Accordingly, Article V of the 1949 North Atlantic Treaty Organization (NATO) which purports to require to the United States to defend all 28 NATO members from attack, including Estonia, Latvia, and Lithuania, is unconstitutional. The House of Representatives is excluded from the treaty process, and its concurrence is necessary for a congressional declaration of war. James Wilson, future Justice of the United States Supreme Court, underscored the importance of that requirement to the Pennsylvania ratification convention:
“This system will not hurry us into war; it is calculated to guard against it. It will not be in the power of a single man, or a single body of men, to involve us in such distress, for the important power of declaring war is vested in the legislature at large;—this declaration must be made with the concurrence of the House of Representatives; from this circumstance we may draw a certain conclusion, that nothing but our national interest can draw us into a war.”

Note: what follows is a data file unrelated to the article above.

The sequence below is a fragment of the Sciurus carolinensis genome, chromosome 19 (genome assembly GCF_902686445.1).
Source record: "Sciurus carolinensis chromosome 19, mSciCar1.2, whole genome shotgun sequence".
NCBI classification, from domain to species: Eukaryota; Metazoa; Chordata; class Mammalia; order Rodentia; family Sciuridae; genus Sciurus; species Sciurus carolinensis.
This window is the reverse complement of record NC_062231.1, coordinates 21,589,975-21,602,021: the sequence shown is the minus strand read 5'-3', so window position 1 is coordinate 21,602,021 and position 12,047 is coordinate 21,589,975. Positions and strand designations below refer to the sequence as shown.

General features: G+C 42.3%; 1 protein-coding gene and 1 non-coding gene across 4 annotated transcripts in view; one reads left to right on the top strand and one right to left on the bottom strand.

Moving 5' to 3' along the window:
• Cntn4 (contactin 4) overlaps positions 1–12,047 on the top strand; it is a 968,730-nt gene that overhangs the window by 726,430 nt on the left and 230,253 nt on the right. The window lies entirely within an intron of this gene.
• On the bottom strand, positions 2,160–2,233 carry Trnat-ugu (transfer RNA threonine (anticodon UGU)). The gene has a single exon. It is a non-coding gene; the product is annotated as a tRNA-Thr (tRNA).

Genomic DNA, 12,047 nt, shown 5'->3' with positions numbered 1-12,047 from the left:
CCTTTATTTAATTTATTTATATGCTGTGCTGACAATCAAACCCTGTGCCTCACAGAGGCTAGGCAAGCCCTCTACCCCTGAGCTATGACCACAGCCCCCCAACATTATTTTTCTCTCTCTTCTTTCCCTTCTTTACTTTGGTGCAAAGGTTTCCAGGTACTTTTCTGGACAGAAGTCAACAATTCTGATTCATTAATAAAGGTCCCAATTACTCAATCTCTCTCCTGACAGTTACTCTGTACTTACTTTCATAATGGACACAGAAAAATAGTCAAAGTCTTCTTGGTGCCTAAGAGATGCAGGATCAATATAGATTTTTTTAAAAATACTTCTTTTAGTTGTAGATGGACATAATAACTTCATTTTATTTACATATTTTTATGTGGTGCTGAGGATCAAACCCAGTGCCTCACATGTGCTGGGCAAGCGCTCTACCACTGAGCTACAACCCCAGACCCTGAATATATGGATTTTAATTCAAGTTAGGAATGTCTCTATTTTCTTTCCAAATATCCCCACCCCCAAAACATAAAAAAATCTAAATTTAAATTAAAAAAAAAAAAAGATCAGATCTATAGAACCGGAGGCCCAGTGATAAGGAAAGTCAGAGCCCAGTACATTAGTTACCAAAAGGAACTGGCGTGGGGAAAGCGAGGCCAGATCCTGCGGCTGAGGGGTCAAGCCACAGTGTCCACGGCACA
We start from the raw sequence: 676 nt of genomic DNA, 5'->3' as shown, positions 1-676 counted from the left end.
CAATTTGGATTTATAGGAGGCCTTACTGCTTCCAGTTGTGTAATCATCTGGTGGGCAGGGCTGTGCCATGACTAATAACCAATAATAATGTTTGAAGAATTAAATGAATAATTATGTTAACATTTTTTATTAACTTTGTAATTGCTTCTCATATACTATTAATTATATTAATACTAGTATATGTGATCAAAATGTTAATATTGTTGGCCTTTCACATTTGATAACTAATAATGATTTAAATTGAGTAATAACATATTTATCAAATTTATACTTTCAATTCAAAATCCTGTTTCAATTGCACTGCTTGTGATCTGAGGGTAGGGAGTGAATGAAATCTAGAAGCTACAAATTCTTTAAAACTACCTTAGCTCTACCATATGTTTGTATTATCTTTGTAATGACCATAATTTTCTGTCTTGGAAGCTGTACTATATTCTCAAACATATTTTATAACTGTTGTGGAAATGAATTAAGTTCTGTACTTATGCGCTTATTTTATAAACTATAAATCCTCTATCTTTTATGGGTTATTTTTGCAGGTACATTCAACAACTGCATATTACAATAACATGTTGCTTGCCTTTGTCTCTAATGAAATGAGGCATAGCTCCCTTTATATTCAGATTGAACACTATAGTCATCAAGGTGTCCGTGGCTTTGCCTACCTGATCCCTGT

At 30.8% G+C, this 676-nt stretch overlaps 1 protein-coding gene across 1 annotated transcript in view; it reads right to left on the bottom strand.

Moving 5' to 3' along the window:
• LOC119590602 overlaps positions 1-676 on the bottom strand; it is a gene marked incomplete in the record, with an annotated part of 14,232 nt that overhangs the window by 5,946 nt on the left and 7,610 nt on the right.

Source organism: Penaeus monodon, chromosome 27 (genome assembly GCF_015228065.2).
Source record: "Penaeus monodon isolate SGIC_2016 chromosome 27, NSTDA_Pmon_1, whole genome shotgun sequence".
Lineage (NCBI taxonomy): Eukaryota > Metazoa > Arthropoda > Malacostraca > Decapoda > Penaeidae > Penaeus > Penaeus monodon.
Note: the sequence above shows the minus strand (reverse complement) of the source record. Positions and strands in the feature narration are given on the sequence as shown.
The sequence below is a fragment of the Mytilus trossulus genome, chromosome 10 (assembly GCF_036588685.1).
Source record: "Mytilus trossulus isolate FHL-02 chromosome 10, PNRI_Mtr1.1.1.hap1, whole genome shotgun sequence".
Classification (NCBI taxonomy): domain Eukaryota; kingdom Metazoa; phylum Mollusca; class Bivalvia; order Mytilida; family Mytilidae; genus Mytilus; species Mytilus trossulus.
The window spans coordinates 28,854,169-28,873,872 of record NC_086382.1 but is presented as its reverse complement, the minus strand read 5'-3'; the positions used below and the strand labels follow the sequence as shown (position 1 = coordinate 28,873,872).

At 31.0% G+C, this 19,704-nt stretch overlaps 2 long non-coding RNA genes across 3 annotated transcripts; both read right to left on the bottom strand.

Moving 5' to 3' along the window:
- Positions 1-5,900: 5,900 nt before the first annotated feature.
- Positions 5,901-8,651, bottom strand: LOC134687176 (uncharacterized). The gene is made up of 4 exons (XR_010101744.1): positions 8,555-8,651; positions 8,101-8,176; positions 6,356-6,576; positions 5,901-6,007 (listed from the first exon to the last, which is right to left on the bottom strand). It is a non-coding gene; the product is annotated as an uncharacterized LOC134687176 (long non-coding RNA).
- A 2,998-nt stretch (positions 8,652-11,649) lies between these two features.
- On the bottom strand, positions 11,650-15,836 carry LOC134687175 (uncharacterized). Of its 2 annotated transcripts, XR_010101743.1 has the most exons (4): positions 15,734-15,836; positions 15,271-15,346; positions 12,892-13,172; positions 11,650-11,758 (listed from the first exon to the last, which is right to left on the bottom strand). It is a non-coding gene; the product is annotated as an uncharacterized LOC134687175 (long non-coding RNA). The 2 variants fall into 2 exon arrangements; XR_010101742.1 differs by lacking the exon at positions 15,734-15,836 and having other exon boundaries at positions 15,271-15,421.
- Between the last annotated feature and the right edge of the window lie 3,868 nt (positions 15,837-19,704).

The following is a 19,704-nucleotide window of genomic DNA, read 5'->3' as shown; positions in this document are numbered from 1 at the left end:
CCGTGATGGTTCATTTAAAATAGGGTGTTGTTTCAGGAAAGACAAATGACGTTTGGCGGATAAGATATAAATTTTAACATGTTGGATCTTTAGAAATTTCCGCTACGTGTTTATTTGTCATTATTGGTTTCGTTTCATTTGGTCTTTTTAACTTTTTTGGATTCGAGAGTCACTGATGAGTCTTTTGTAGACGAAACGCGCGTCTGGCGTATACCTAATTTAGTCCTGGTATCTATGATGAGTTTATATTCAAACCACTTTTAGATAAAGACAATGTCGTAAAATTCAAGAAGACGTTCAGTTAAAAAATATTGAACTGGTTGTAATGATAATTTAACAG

Article V of NATO marked the first occasion in 163 years in which a treaty purported to require the United States to conduct war on behalf of other nations without congressional declarations.
Myth 3: Unconstitutional presidential wars have become constitutional by dint of longstanding practice beginning in 1950 with President Harry Truman’s war in Korea without a congressional declaration.
Constitutional transgressions are not excused because they have been repeated for long years. The United States Supreme Court held in Erie Railroad v. Tompkins (1936) that for a century since Swift v. Tyson (1842) federal courts had been unconstitutionally creating federal common law to govern lawsuits between citizens of different states. The Court similarly held unconstitutional the use of the legislative veto to invalidate executive action in INS v. Chadha (1983), notwithstanding hundreds of such provisions enacted during the previous 54 years with the consent of the President.
The Court explained in Myers v. United States (1926) that great weight is to be given to the practices and understandings of early administrations and Congresses populated by many who had participated in the 1787 constitutional convention. They were uniformly against presidential wars. President George Washington, who presided over the 1787 convention, voiced the standard view: “The Constitution vests the power of declaring war with Congress. Therefore no offensive expedition of importance can be undertaken until after they have deliberated upon the subject, and authorized such a measure.”
Myth 4: Presidential wars are constitutionally permissible because Congress repeatedly acquiesces.